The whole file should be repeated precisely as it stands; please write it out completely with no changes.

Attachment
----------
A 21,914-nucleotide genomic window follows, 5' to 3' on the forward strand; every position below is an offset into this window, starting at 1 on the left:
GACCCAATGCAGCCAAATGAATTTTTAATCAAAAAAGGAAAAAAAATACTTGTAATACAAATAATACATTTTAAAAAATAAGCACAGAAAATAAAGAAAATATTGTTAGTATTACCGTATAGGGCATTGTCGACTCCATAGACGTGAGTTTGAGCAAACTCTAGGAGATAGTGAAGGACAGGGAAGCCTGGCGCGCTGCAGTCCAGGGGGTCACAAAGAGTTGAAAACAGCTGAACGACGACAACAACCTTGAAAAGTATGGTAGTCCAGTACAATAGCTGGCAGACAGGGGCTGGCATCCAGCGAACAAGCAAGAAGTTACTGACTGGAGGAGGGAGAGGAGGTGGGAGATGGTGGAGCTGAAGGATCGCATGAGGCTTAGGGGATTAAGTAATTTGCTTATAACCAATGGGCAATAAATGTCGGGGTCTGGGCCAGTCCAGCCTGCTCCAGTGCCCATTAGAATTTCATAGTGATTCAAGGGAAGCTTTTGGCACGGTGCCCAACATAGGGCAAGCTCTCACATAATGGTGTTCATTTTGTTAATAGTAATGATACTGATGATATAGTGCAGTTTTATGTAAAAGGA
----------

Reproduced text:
A 21,914-nucleotide genomic window follows, 5' to 3' on the forward strand; every position below is an offset into this window, starting at 1 on the left:
GACCCAATGCAGCCAAATGAATTTTTAATCAAAAAAGGAAAAAAAATACTTGTAATACAAATAATACATTTTAAAAAATAAGCACAGAAAATAAAGAAAATATTGTTAGTATTACCGTATAGGGCATTGTCGACTCCATAGACGTGAGTTTGAGCAAACTCTAGGAGATAGTGAAGGACAGGGAAGCCTGGCGCGCTGCAGTCCAGGGGGTCACAAAGAGTTGAAAACAGCTGAACGACGACAACAACCTTGAAAAGTATGGTAGTCCAGTACAATAGCTGGCAGACAGGGGCTGGCATCCAGCGAACAAGCAAGAAGTTACTGACTGGAGGAGGGAGAGGAGGTGGGAGATGGTGGAGCTGAAGGATCGCATGAGGCTTAGGGGATTAAGTAATTTGCTTATAACCAATGGGCAATAAATGTCGGGGTCTGGGCCAGTCCAGCCTGCTCCAGTGCCCATTAGAATTTCATAGTGATTCAAGGGAAGCTTTTGGCACGGTGCCCAACATAGGGCAAGCTCTCACATAATGGTGTTCATTTTGTTAATAGTAATGATACTGATGATATAGTGCAGTTTTATGTAAAAGGA